The English writer Jenny Diski, 67, has been diagnosed with inoperable lung cancer and has begun a cancer diary, to be serialized in the London Review of Books. The first installment, which appeared in the 11 September issue, was described in The Guardian as a “bravura essay” displaying “angry eloquence.”
This will not be just another cancer diary. Continue reading →
How, in 2014, does this happen? What thinking, feeling person believes this is an acceptable way to convey this kind of news?
A surgeon’s office calls a patient* who had cancer surgery three weeks before. The patient doesn’t answer so the office person leaves a message to confirm the date, a week hence, of the follow-up appointment to discuss the pathology.
Then, three hours later, the associated cancer clinic (a major Canadian centre) calls the same patient, who is still not home, and leaves the following message (wording approximate): Your appointment with the surgeon has been cancelled. Instead, see <substitute doctor> a week later. In the meantime, call the radiation oncology department. Continue reading →
Dr. Roger Freeman (DDS) of Infectious Awareables (IA), the fashionable health education company (or the health-educating fashion company), has chosen the winning design for the challenge he issued earlier this year to illustrate pain relief.
The design, at left, is called “Whew!” and was created by Darren Nelson of Bountiful, Utah.
The design will appear on IA silk scarves, which are available for $39.95 (U.S.) each. (The company contributes a portion of proceeds to research, education or support associated with non-profit public health agencies and organizations.)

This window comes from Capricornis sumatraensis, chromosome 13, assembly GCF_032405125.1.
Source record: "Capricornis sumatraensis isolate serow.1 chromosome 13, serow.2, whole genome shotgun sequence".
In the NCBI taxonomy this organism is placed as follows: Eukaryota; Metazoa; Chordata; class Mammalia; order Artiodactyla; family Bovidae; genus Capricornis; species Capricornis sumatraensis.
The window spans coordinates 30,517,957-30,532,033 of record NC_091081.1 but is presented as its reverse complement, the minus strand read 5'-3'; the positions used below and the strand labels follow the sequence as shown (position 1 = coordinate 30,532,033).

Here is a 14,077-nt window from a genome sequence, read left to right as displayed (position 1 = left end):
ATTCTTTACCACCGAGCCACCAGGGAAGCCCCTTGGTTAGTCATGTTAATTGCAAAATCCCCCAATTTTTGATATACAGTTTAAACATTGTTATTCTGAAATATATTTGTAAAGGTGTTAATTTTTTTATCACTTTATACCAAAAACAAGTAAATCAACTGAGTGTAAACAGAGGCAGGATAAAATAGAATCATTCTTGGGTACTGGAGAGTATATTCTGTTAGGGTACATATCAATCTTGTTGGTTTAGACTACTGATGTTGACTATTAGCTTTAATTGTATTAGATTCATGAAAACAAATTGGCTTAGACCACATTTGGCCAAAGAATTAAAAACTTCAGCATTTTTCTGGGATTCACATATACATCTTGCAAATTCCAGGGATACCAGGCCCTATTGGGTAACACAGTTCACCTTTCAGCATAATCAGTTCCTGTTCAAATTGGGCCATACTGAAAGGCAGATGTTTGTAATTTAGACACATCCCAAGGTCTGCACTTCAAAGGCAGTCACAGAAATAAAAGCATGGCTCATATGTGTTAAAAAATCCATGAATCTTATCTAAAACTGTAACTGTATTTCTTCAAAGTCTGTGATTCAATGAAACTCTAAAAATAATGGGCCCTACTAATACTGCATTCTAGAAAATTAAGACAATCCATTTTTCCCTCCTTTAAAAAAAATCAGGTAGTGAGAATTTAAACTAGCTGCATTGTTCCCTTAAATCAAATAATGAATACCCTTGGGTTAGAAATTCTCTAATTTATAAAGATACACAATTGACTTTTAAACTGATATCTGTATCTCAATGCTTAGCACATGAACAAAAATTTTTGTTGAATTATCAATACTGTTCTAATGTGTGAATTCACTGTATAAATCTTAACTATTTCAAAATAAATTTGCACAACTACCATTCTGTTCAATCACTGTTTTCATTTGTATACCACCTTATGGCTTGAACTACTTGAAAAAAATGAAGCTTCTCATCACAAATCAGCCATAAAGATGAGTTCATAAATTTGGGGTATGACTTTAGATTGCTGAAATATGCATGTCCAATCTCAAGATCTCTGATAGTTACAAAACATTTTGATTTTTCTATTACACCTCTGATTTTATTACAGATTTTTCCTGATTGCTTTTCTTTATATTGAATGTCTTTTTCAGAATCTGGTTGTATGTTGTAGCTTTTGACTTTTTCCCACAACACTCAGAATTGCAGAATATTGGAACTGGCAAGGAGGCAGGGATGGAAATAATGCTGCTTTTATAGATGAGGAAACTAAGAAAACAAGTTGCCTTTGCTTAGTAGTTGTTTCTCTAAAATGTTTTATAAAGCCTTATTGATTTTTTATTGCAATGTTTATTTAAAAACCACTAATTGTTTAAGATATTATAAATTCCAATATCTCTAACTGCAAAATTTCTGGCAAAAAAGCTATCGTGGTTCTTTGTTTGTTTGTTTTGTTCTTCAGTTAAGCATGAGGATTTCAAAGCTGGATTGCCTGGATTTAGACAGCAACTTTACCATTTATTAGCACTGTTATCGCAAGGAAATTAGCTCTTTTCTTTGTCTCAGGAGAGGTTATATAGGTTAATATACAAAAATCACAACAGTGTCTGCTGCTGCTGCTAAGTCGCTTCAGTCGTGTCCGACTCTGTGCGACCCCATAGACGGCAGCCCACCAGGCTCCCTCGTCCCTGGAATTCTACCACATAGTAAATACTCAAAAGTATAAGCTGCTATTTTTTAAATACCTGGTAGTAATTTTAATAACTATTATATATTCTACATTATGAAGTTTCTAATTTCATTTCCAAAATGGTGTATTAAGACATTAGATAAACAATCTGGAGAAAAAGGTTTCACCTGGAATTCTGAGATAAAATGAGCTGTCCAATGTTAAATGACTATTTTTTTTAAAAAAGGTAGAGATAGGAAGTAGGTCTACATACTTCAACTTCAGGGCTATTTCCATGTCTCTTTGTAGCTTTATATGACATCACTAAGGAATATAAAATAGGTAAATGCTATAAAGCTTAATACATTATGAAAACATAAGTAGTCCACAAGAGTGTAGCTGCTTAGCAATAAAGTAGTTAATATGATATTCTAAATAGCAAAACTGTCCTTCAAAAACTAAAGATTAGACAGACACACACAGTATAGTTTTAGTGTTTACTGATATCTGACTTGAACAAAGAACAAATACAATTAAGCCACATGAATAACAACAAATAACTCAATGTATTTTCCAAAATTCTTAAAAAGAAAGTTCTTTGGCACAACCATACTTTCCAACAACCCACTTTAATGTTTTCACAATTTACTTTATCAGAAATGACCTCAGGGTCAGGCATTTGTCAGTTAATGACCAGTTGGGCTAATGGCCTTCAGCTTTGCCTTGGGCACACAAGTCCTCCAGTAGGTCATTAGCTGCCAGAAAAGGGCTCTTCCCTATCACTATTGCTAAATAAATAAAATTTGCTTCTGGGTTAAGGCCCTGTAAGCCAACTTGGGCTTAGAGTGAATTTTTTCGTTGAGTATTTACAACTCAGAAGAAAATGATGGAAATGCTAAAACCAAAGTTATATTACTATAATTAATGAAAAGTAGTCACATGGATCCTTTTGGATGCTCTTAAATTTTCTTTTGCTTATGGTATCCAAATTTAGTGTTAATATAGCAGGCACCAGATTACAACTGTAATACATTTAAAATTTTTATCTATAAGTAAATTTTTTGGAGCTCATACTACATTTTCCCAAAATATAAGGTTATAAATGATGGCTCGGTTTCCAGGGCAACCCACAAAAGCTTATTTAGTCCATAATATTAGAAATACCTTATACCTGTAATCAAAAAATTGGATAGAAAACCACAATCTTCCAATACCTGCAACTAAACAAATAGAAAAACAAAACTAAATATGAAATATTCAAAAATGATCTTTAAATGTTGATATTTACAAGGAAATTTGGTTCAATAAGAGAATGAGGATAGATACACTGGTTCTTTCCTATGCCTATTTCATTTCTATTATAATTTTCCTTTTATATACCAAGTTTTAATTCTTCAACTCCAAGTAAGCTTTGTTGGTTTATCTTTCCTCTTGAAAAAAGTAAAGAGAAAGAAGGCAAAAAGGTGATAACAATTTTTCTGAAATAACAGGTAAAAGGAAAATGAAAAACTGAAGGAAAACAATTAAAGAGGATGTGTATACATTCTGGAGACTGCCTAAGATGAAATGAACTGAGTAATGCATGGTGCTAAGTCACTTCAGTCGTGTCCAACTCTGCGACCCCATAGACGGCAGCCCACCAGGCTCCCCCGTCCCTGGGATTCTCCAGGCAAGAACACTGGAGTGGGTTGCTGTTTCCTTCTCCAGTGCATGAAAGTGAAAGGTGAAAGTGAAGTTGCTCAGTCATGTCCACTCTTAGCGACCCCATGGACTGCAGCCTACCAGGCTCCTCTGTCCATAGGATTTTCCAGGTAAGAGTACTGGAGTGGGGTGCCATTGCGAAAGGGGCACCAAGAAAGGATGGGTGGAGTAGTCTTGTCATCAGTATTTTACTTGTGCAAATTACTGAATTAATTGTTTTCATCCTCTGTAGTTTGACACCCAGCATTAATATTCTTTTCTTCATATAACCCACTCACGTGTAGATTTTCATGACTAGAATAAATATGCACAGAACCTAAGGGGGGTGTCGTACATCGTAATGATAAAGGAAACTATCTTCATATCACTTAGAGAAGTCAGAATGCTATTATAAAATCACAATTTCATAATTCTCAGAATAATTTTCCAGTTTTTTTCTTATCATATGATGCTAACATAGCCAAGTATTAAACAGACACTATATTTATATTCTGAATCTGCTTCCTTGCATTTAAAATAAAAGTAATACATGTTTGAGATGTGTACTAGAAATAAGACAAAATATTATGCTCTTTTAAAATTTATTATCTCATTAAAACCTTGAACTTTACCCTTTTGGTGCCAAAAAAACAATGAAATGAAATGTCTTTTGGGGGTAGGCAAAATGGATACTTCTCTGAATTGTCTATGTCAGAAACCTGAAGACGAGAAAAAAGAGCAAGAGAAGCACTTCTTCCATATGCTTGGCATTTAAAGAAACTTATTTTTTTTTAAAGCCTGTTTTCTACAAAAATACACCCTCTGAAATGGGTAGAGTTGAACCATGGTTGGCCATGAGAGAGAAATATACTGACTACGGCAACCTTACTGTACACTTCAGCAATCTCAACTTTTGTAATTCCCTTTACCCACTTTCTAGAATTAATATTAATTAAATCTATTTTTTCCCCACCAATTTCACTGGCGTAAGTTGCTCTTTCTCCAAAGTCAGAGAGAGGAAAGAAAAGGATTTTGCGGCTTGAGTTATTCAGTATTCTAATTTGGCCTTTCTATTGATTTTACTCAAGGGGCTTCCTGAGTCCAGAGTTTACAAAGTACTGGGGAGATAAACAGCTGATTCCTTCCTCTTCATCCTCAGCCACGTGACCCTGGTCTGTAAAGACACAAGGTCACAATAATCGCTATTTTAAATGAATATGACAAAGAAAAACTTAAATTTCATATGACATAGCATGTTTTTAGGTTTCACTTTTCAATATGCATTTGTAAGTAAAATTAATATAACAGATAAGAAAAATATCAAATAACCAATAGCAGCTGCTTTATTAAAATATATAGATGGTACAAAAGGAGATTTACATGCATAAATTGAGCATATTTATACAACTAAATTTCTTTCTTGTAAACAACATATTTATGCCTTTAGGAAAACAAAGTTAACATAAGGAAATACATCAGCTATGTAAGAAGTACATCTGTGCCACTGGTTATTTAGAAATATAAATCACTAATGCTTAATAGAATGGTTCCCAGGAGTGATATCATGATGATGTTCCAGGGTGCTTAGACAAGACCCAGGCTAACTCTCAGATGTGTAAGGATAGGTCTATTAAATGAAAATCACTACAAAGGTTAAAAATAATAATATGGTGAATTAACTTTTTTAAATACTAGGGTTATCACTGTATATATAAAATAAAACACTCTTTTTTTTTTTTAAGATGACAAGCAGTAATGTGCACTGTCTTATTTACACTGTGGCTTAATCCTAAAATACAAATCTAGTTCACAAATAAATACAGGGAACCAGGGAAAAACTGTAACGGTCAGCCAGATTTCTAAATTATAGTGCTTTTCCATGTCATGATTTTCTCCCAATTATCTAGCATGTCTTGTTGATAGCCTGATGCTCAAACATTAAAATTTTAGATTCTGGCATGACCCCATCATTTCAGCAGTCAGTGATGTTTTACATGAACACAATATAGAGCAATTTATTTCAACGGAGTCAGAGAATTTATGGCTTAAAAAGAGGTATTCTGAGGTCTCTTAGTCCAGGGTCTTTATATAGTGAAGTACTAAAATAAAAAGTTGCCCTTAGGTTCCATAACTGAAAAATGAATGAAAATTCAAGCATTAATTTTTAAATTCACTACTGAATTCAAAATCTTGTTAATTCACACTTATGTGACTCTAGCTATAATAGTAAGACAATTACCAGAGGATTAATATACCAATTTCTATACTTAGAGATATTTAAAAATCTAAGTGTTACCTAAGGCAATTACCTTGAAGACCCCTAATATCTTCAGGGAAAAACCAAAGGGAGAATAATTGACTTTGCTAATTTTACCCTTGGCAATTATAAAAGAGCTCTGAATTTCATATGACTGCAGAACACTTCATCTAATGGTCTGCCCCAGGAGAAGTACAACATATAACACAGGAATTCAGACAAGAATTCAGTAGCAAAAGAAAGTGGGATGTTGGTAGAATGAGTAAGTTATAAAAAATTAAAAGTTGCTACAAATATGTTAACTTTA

“This creative design – symbolizing the chaos of pain transitioning to calmer waters, white clouds and sunshine of butterflies – is our interpretation” of the design, Dr. Freeman wrote in his latest newsletter. Continue reading →
“Day surgery” has made it into the Oxford English Dictionary (OED).
More than 600 new words, phrases and “senses” were added to the OED since the last update in June, the publisher said.
The entry for “day surgery” noted its first use as being in 1968 in the British Medical Journal (now known as just BMJ).~TM
Thomas Edison developed the incandescent light bulb, allowing us to live and, more important, to work in what would otherwise be “the dark.” So it perhaps comes as no surprise that Edison was not just a proponent of wakefulness but an opponent of sleep.
His role in promoting a sleepless work ethic and its connection to masculinity is outlined in Dangerously Sleepy: Overworked Americans and the Cult of Manly Wakefulness, a book by Pennsylvania State University health and labor historian Dr. Alan Derickson (PhD). The book was published in November 2013 and cited in a recent article in The Atlantic. Continue reading →